Marketable Cover Crops
by Klaus Karbaumer, photos by LeAnn Karbaumer, both of Platte City, MO
Our small horse-powered farm of about seventeen acres is divided up into roughly two acres of crop land, eight acres of permanent pasture, and five acres of hayfield. The rest of the land includes a pond, the farmstead and barnyard. We are actually over-stocked with four big Belgians and one Haflinger as our workforce, but since we also do hayrides two teams are just fine. Besides, we value the manure which we collect by stabling the horses for about ten hours a day. We keep up to 200 hens for our free-range egg production.
On our two acres of growing areas we raise about 50 different varieties of vegetables and herbs each year. Our records for 2009 indicate we sold a total of 9,600 pounds of our produce while still keeping enough for ourselves. Our produce serves an average of 70 to 80 CSA members, passersby who come in from the road, restaurants, and occasionally a farmers’ market.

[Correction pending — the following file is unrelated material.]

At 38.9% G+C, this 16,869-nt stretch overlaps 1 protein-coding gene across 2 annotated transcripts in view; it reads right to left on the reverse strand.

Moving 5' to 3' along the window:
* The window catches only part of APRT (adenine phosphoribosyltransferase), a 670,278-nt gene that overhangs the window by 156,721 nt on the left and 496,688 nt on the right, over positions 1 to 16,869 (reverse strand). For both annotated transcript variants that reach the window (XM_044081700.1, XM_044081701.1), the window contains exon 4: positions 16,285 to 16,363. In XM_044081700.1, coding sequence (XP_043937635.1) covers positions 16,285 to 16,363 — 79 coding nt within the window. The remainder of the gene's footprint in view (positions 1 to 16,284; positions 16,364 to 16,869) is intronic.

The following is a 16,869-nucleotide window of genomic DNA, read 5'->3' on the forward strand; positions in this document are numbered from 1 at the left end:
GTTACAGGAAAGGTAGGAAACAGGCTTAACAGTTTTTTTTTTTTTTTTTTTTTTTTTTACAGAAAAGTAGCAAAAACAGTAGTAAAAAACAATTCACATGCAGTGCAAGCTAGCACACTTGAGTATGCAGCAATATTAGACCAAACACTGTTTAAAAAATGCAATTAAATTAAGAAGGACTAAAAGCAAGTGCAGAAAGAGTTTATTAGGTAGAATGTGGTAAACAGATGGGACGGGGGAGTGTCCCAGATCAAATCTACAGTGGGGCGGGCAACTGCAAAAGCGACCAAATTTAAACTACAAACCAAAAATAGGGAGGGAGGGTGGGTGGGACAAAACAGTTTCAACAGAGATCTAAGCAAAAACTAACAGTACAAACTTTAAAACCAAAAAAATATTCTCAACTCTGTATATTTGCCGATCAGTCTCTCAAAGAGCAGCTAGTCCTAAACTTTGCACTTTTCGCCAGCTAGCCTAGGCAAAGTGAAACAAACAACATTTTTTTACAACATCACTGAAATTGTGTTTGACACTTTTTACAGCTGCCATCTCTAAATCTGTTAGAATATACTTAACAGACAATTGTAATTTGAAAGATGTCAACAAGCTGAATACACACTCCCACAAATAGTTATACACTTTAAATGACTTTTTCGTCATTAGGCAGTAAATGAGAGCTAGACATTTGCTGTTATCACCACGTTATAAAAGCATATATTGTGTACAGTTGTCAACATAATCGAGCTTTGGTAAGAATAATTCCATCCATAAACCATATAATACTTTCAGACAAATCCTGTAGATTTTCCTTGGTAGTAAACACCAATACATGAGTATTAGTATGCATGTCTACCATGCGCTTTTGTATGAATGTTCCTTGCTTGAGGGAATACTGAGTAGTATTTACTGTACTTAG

We obviously have to work our land intensively for that kind of production. Since we strictly adhere to natural production methods without any pesticides and fertilizers whatsoever, we try to observe principles of crop rotation, succession, and companion planting very carefully. For many years I have admired the work of Anne and Eric Nordell with their intricate rotation and fallow patterns. Their method of weeding the soil, not the plant is very intriguing. Unfortunately, due to different climate and soil conditions, following their example is not feasible for us.